As an example to illustrate my point, last summer I sold a pretty little cotoneaster to a “lady” here in the UK. Not an expensive tree, just under £100 including the VAT and delivery. The lady bought the tree from our web site where it was listed under “Outdoor Bonsai Trees”. We shipped it and never heard any more, they say no news is good news and so we thought no more about it. This was around August time. Come October I got an email asking for my advice as to why the tree was not growing. I asked the logical questions about what she had been doing and where the tree was kept. I was told the tree was indoors on a windowsill and since the heating was turned on the tree had started to look poorly. I replied that it needed to be outside year round and what was she doing in regard to watering it. The reply? This is a direct quote! “Oh I didn’t realise I needed to water it”. After I returned from sticking cocktail sticks in my eyes I had to wonder whether my life was really worth anything at all. I did my best to be polite, anyone who knows me well will be grinning about now. After I pointed out her error she went on the attack calling me a crook, thief, charlatan, bandit and some other choice phrases I will spare you from. She then complained to Paypal who took the money off us and gave it back to her. This sort of shit happens almost every day.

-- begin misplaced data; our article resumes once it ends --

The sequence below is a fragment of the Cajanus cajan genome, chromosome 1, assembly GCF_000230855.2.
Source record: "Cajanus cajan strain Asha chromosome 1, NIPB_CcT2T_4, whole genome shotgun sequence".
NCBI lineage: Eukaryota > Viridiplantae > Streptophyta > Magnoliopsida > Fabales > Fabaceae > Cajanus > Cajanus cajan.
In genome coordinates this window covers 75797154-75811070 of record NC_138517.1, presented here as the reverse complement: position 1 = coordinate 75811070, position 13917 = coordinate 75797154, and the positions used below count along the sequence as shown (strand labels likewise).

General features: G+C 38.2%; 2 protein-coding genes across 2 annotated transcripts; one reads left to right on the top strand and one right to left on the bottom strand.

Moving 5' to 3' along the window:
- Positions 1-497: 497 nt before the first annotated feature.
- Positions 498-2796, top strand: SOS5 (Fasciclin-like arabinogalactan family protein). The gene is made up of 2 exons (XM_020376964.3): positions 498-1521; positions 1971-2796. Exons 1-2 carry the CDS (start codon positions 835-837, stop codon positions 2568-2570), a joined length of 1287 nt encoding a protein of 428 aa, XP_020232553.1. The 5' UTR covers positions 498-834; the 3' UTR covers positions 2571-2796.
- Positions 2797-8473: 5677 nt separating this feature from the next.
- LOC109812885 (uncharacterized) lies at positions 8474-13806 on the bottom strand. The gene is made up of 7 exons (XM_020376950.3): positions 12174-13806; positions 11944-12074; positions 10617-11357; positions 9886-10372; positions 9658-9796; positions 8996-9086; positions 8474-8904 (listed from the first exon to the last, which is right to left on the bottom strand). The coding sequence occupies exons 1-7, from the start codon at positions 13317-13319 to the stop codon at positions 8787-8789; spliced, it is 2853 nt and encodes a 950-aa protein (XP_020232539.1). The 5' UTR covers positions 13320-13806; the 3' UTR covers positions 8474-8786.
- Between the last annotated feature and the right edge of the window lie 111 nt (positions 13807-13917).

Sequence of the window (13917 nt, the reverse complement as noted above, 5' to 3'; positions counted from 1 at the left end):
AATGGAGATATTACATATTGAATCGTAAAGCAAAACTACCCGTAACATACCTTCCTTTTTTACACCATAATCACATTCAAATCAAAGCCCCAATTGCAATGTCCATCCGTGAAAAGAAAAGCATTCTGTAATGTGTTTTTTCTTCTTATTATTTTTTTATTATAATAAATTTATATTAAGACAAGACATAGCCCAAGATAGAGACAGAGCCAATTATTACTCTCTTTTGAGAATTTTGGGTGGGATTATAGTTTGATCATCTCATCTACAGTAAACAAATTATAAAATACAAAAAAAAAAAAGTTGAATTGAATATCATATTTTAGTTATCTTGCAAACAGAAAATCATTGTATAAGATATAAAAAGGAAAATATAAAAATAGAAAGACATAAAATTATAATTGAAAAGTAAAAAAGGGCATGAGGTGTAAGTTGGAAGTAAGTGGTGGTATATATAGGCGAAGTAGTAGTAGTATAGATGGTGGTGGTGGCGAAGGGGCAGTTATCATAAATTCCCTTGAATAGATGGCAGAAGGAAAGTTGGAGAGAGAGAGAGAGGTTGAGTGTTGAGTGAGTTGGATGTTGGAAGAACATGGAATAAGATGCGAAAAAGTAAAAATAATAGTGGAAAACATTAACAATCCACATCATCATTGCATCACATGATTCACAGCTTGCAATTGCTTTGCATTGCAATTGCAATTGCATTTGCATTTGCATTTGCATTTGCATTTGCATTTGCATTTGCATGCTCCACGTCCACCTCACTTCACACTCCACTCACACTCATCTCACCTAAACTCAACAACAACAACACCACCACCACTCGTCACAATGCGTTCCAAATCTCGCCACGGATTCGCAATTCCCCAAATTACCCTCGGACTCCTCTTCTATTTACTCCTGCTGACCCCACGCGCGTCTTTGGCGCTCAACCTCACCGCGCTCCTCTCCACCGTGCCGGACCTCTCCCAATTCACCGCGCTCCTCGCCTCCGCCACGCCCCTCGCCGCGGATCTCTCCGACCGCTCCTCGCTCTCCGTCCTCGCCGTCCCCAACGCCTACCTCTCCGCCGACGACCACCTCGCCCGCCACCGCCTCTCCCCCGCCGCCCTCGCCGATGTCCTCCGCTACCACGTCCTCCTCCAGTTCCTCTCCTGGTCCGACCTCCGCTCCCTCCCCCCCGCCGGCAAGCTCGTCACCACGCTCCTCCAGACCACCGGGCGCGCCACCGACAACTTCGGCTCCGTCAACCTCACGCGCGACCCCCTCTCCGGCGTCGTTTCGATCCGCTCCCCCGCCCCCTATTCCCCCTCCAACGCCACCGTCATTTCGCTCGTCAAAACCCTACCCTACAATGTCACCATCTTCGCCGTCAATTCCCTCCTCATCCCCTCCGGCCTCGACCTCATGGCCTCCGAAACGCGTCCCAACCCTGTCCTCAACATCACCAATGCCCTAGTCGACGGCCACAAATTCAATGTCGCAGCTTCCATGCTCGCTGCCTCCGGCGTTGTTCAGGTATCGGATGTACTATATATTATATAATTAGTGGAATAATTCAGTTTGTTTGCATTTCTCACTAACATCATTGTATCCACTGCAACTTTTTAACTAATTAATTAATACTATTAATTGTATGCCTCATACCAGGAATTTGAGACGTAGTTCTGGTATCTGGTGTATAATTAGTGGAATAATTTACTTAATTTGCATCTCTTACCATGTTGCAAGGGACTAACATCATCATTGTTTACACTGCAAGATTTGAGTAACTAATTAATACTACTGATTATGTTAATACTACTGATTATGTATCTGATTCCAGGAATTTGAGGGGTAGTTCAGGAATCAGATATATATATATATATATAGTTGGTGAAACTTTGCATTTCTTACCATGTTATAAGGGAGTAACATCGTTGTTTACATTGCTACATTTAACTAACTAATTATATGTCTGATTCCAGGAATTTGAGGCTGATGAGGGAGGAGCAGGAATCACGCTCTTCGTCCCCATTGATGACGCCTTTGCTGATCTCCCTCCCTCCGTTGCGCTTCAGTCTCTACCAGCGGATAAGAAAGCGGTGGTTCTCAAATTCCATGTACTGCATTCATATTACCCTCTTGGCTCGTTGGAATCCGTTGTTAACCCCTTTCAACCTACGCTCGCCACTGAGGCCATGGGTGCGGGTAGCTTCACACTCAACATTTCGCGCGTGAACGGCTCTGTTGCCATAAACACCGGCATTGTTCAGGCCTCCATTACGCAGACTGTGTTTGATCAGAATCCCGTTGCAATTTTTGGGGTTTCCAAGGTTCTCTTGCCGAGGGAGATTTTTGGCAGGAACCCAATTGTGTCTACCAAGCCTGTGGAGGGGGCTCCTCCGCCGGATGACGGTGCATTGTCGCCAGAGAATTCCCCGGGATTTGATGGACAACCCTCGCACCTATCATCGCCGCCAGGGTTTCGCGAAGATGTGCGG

Many bonsai folk have sadly fallen foul of the modern epidemic of hysterical silliness bought on by shit, published online by ill-informed, ignorant, unqualified, inexperienced idiots keen to look clever and pick up followers, friends, subscribers and generally be the centre of attention, nowhere is this more evident than in relation to the subject of pest and disease (P&D). The hysteria regarding bugs, fungi and bacteria leaves me completely speechless. I was once excoriated by a guy that re-potted one of our trees a year after he bought it because he found a single vine weevil grub. Bearing in mind these are endemic across much of Europe and will be found across the UK living in grassland and turf you ARE going to bump into one of these little guys from time to time. If you are growing soft tissue plants like Huchera or bedding plants in multi purpose compost and they go unnoticed there may well be an issue but if you grow bonsai trees in modern soil mixes they really will not be an issue worth worrying about and besides, how much of the contents of a 20” pot can a single 8mm grub possibly eat? If your bonsai get to a stage where there are a thousand grubs in your pot and a plant starts to suffer I would suggest you might want to pay more attention going forwards.